Aphid Infestation Increases Fusarium langsethiae and T-2 and HT-2 Mycotoxins in Wheat

Jassy Drakulic, Olubukola Ajigboye, Ranjan Swarup, Toby Bruce, Rumiana V Ray
Applied and Environmental Microbiology 2016 November 15, 82 (22): 6548-6556

Fusarium langsethiae is a fungal pathogen of cereal crops that is an increasing problem in northern Europe, but much of its epidemiology is poorly understood. The species produces the mycotoxins T-2 and HT-2, which are highly toxic. It was hypothesized that grain aphids, Sitobion avenae, may transmit F. langsethiae inoculum between wheat plants, and a series of transmission experiments and volatile chemical analyses was performed to test this. Manual translocation of aphids from inoculated to uninfected hosts resulted in pathogen DNA accumulation in hosts. However, the free movement of wingless aphids from infected to healthy plants did not. The addition of winged aphids reared on F. langsethiae-inoculated wheat seedlings to wheat plants also did not achieve successful pathogen transfer. While our data suggested that aphid transmission of the pathogen was not very efficient, we observed an increase in disease when aphids were present. After seedling inoculation, an increase in pathogen DNA accumulation in seedling leaves was observed upon treatment with aphids. Furthermore, the presence of aphids on wheat plants with F. langsethiae-inoculated ears not only led to a rise in the amount of F. langsethiae DNA in infected grain but also to an increase in the concentrations of T-2 and HT-2 toxins, with more than 3-fold higher toxin levels than diseased plants without aphids. This work highlights that aphids increase the susceptibility of wheat host plants to F. langsethiae and that aphid infestation is a risk factor for accumulating increased levels of T-2 and HT-2 in wheat products.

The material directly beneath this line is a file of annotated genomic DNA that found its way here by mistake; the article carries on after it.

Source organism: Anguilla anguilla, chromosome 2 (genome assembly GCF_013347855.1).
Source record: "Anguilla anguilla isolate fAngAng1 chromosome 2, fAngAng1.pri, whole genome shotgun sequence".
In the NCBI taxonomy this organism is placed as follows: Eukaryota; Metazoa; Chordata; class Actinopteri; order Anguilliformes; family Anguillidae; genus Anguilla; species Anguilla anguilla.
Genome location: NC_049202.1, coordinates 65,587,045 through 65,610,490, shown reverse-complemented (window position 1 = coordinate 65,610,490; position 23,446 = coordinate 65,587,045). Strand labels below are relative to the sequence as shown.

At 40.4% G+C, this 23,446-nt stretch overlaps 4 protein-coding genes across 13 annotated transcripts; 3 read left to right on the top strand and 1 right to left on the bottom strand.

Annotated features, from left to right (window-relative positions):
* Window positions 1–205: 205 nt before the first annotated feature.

IMPORTANCE: Fusarium langsethiae is shown here to cause increased contamination levels of grain with toxins produced by fungus when aphids share the host plant. This effect has also recently been demonstrated with Fusarium graminearum, yet the two fungal species show stark differences in their effect on aphid populations. In both cases, aphids improve the ability of the pathogens to cause and initiate Fusarium head blight (FHB) disease in wheat, but F. langsethiae may be able to act as a dispersal agent. F. langsethiae contributes harmful toxins to wheat grain that need to be controlled, but as yet, its epidemiology is unresolved. This work reveals insights into the role aphids play in promoting the successful colonization of this species in wheat and the benefit of controlling aphid populations on crops that are at high risk of FHB.

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